Newspaper Reveals Its DNC Violations

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The Hartford Courant, which in 2003 exposed the fact that 11 Direct Marketing Association executives were registered for the national do-not-call list, paid $36,000 to settle a state DNC complaint, the newspaper revealed in a story yesterday.

In a settlement with the Connecticut Department of Consumer Protection, the Courant also agreed to avoid future violations of the state's DNC list. It was the largest penalty the state had ever imposed under its 4-year-old no-call law, the newspaper reported.

The state received 18 complaints of violations by the Courant, Claudette Carveth, spokeswoman for the Department of Consumer Protection, told DM News. The state charges $2,000 per violation.

The newspaper paid the penalty in September 2004, but no formal announcement of the settlement was ever made. The story came to light only after the Courant's news staff checked with state officials.

According to the Courant story, news staffers were tipped off by a reader who saw a report to the state's General Assembly that detailed penalties assessed by the state under its no-call law. Others targeted by Connecticut for DNC enforcement penalties include ADT/Home Life Security, owned by Tyco International Ltd., and Access Resource, operators of the Miss Cleo psychic hotline, the story said.

"The settlement is between the Hartford Courant and the state of Connecticut," Vivian Chow, vice president for human resources and corporate affairs for the Courant, told DM News. "I didn't see a need to do a press release on that."

Most complaints occurred between 2001 and 2003, with one occurring in early 2004, Chow said. They represented a small percentage of the 70,000 contacts the Courant makes monthly, she said.

No DNC complaints stemming from the Courant's telemarketing have occurred since early 2004, Chow said. The newspaper has been cooperating with the state.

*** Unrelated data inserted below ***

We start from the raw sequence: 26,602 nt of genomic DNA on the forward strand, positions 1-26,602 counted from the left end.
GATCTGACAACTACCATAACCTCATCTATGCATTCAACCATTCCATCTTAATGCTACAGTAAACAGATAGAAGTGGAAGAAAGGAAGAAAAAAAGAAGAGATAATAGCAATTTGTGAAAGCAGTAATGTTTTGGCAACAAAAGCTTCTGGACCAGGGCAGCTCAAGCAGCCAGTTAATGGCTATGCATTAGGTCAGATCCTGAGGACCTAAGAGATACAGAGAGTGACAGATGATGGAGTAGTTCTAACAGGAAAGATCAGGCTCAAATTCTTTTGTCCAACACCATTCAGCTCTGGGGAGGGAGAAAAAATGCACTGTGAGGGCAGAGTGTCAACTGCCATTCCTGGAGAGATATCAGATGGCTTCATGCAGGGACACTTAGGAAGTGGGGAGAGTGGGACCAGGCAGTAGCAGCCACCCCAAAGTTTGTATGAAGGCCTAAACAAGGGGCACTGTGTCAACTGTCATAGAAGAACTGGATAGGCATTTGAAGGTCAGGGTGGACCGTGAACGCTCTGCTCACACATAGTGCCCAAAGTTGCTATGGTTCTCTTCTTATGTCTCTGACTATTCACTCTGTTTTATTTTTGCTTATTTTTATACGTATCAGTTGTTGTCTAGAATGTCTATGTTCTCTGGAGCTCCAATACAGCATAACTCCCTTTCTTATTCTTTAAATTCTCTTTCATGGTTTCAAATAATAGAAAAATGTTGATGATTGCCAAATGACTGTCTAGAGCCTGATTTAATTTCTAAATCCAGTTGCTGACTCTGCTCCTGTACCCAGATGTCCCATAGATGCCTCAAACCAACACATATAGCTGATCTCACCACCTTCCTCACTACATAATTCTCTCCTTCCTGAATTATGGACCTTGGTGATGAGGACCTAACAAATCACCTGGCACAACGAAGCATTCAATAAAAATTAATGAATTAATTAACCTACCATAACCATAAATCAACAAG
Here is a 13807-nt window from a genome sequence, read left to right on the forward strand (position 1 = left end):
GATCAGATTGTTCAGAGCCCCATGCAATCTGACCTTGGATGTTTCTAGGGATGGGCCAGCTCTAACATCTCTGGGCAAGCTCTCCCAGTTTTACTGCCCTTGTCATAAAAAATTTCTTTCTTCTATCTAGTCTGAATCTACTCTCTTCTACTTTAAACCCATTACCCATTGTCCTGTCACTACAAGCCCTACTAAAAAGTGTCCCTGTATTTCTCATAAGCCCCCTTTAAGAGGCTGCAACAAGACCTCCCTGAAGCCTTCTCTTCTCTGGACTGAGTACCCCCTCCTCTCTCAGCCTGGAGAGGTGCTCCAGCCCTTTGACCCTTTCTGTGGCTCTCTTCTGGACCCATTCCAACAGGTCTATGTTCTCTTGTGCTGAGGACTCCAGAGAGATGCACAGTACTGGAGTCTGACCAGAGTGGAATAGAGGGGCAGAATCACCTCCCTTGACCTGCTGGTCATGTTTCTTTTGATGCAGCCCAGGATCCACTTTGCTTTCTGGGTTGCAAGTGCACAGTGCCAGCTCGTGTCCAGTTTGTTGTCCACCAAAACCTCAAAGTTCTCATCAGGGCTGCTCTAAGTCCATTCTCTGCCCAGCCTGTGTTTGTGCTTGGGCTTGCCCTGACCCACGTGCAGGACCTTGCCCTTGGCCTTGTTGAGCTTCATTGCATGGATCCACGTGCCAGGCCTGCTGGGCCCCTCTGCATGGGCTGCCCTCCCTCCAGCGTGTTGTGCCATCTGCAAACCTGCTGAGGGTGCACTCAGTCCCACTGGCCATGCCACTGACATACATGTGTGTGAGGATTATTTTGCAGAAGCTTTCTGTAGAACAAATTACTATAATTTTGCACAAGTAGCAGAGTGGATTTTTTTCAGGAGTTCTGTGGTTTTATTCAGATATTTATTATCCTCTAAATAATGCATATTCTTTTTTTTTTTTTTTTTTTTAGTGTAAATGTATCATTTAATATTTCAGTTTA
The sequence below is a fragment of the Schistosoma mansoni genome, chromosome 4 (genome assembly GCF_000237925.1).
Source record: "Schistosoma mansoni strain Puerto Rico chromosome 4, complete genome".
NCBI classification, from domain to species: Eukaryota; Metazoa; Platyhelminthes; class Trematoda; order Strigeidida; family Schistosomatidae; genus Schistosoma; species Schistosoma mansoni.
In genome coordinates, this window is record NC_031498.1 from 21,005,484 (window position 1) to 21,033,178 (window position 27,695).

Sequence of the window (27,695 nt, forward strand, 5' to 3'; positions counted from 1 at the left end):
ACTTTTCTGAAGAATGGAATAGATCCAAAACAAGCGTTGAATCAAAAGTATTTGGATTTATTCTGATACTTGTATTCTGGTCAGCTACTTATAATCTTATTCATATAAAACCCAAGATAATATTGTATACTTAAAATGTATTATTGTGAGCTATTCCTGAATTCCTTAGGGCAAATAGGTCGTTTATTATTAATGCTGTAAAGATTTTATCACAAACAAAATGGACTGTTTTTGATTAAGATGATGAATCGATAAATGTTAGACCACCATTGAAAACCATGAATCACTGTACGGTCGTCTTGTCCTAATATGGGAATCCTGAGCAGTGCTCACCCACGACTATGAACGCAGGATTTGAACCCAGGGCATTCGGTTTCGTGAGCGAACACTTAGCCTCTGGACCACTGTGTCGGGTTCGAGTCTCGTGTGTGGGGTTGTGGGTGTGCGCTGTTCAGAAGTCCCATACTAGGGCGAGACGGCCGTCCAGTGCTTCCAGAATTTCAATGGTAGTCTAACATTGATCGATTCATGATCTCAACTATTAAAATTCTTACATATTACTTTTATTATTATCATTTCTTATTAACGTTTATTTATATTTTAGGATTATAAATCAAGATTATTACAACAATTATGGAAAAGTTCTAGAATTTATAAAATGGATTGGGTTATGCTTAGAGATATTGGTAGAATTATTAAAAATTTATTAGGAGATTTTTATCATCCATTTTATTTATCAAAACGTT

The Courant gained the notice of the direct marketing industry in October 2003 amid a court battle over the launch of the national no-call list. A Courant reporter discovered that an online system allowing consumers to confirm their registration to the list also could be used to check whether any person was registered to the list, provided that their phone number was known.

Using this method, the Courant reported a story revealing that several DMA executives and the CEOs of Convergys and West, both teleservices providers, were on the no-call list. One DMA executive found to be on the list was Jerry Cerasale, senior vice president for government affairs, though Cerasale said someone had registered his number without his knowledge.

Telemarketers have expressed displeasure with the tone of news coverage about the industry since the launch of the national list, and many have noted that newspapers depend on telemarketing for their circulation. However, Chow said there was a "bright line" between the news staff and the paper's business personnel.

"The news side needs to report what it considers to be newsworthy," Chow said. "On the business side, we need to do what we need to do to bring in subscribers."

Scott Hovanyetz covers telemarketing, production and printing and direct response TV marketing for DM News and To keep up with the latest developments in these areas, subscribe to our daily and weekly e-mail newsletters by visiting


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